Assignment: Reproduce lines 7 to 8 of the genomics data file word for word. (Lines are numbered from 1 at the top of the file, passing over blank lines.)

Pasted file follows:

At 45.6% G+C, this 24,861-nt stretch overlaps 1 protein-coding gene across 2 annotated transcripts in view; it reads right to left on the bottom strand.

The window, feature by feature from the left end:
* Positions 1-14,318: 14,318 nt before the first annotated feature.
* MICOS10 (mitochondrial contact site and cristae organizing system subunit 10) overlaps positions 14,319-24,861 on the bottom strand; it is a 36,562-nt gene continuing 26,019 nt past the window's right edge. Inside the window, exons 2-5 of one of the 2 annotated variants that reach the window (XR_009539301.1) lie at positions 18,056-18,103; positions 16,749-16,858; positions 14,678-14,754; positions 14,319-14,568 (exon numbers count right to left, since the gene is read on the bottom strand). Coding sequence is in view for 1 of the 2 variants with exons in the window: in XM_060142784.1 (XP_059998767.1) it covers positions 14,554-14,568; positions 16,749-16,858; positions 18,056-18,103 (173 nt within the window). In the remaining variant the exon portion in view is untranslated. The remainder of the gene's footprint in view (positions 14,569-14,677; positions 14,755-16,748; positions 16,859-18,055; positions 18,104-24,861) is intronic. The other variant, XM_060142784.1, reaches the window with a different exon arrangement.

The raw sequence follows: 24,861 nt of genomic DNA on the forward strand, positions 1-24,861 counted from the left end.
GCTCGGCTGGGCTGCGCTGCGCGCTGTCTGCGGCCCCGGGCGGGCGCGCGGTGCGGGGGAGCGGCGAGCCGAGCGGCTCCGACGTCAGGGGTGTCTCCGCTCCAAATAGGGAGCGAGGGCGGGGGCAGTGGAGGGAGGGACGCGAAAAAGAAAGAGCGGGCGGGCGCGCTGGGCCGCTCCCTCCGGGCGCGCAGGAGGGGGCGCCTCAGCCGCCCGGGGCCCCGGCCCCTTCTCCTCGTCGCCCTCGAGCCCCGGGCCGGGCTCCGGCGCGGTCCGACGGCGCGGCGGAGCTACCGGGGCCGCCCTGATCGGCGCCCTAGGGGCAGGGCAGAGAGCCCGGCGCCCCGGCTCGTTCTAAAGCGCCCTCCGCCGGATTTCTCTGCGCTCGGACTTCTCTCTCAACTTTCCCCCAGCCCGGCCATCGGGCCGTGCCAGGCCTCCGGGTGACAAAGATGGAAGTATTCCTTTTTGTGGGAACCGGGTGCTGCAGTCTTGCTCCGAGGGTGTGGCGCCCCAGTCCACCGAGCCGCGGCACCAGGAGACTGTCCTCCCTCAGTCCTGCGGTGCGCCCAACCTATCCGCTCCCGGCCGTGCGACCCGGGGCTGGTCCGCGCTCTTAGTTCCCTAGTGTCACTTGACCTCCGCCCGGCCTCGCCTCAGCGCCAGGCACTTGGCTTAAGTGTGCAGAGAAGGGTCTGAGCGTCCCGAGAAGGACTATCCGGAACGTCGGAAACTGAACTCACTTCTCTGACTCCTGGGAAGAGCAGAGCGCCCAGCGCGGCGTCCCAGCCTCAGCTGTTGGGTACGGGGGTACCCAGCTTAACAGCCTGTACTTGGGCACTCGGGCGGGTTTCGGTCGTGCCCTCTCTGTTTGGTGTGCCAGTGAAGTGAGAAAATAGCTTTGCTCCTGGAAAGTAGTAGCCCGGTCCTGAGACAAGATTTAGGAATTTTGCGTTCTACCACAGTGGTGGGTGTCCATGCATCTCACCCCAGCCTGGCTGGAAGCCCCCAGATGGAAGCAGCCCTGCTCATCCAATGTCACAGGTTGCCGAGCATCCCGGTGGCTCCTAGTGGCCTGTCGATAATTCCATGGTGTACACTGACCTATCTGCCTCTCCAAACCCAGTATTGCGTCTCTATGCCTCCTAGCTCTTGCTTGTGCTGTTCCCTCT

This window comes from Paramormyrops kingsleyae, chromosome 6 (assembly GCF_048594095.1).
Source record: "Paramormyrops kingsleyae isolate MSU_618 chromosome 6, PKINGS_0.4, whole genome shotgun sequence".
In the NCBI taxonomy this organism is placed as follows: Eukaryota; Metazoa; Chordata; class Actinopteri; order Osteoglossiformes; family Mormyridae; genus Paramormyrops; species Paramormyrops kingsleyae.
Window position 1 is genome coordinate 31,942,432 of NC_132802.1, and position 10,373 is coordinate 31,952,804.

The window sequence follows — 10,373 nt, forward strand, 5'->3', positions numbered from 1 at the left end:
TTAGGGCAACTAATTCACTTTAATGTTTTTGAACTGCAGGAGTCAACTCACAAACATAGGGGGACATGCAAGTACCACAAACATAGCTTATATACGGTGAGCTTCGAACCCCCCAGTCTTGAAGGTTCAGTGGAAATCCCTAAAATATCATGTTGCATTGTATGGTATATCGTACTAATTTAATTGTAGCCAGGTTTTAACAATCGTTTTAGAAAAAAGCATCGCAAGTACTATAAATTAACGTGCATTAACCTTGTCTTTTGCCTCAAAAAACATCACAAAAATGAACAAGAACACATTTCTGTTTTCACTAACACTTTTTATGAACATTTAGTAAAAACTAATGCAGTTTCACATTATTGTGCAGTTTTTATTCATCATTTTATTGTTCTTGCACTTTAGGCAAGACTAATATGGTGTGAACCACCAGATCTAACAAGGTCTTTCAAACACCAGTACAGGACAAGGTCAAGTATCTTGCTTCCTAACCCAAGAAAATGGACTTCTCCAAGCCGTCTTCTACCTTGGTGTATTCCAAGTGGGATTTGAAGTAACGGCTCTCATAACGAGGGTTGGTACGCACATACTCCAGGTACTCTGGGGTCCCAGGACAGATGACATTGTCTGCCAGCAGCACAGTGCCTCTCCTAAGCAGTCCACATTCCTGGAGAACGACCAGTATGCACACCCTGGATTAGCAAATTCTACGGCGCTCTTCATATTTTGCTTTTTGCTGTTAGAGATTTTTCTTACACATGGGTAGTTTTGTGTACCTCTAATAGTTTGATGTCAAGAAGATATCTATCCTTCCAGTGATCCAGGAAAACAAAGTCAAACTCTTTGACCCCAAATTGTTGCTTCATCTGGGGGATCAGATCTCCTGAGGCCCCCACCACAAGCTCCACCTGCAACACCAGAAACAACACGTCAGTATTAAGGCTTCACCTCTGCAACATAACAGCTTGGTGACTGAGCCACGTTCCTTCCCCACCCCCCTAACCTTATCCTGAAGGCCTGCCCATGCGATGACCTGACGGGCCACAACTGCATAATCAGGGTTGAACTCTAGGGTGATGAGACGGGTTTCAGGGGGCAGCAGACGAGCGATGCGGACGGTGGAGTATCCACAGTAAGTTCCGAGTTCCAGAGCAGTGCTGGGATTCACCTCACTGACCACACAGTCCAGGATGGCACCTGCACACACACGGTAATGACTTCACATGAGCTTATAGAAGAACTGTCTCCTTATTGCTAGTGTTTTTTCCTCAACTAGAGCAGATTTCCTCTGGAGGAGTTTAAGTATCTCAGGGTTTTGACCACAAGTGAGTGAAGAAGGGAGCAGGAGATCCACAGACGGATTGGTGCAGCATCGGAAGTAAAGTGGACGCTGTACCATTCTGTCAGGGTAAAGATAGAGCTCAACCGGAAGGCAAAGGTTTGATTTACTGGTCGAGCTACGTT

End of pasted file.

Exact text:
This window comes from Paramormyrops kingsleyae, chromosome 6 (assembly GCF_048594095.1).
Source record: "Paramormyrops kingsleyae isolate MSU_618 chromosome 6, PKINGS_0.4, whole genome shotgun sequence".